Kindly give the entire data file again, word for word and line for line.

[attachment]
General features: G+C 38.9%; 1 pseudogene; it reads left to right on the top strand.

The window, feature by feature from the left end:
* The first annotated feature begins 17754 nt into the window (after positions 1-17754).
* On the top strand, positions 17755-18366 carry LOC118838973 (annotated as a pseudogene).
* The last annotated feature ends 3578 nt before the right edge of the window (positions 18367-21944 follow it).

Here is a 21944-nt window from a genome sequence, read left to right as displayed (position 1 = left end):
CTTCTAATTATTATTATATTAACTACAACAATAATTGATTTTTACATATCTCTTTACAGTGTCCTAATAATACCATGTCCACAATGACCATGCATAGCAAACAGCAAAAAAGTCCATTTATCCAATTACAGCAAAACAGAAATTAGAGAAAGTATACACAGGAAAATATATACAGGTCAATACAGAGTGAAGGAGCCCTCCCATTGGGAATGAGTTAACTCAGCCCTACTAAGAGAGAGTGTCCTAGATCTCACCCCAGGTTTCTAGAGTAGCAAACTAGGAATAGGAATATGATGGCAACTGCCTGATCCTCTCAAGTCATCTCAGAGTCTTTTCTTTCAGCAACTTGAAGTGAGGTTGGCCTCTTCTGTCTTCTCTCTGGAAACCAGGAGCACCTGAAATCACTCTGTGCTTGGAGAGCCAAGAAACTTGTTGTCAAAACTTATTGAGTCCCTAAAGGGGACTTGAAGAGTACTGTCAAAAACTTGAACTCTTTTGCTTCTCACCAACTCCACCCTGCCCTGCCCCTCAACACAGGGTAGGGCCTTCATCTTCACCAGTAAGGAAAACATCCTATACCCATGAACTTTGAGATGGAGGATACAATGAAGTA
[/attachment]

General features: G+C 38.9%; 1 pseudogene; it reads left to right on the top strand.

The window, feature by feature from the left end:
* The first annotated feature begins 17754 nt into the window (after positions 1-17754).
* On the top strand, positions 17755-18366 carry LOC118838973 (annotated as a pseudogene).
* The last annotated feature ends 3578 nt before the right edge of the window (positions 18367-21944 follow it).

Here is a 21944-nt window from a genome sequence, read left to right as displayed (position 1 = left end):
CTTCTAATTATTATTATATTAACTACAACAATAATTGATTTTTACATATCTCTTTACAGTGTCCTAATAATACCATGTCCACAATGACCATGCATAGCAAACAGCAAAAAAGTCCATTTATCCAATTACAGCAAAACAGAAATTAGAGAAAGTATACACAGGAAAATATATACAGGTCAATACAGAGTGAAGGAGCCCTCCCATTGGGAATGAGTTAACTCAGCCCTACTAAGAGAGAGTGTCCTAGATCTCACCCCAGGTTTCTAGAGTAGCAAACTAGGAATAGGAATATGATGGCAACTGCCTGATCCTCTCAAGTCATCTCAGAGTCTTTTCTTTCAGCAACTTGAAGTGAGGTTGGCCTCTTCTGTCTTCTCTCTGGAAACCAGGAGCACCTGAAATCACTCTGTGCTTGGAGAGCCAAGAAACTTGTTGTCAAAACTTATTGAGTCCCTAAAGGGGACTTGAAGAGTACTGTCAAAAACTTGAACTCTTTTGCTTCTCACCAACTCCACCCTGCCCTGCCCCTCAACACAGGGTAGGGCCTTCATCTTCACCAGTAAGGAAAACATCCTATACCCATGAACTTTGAGATGGAGGATACAATGAAGTA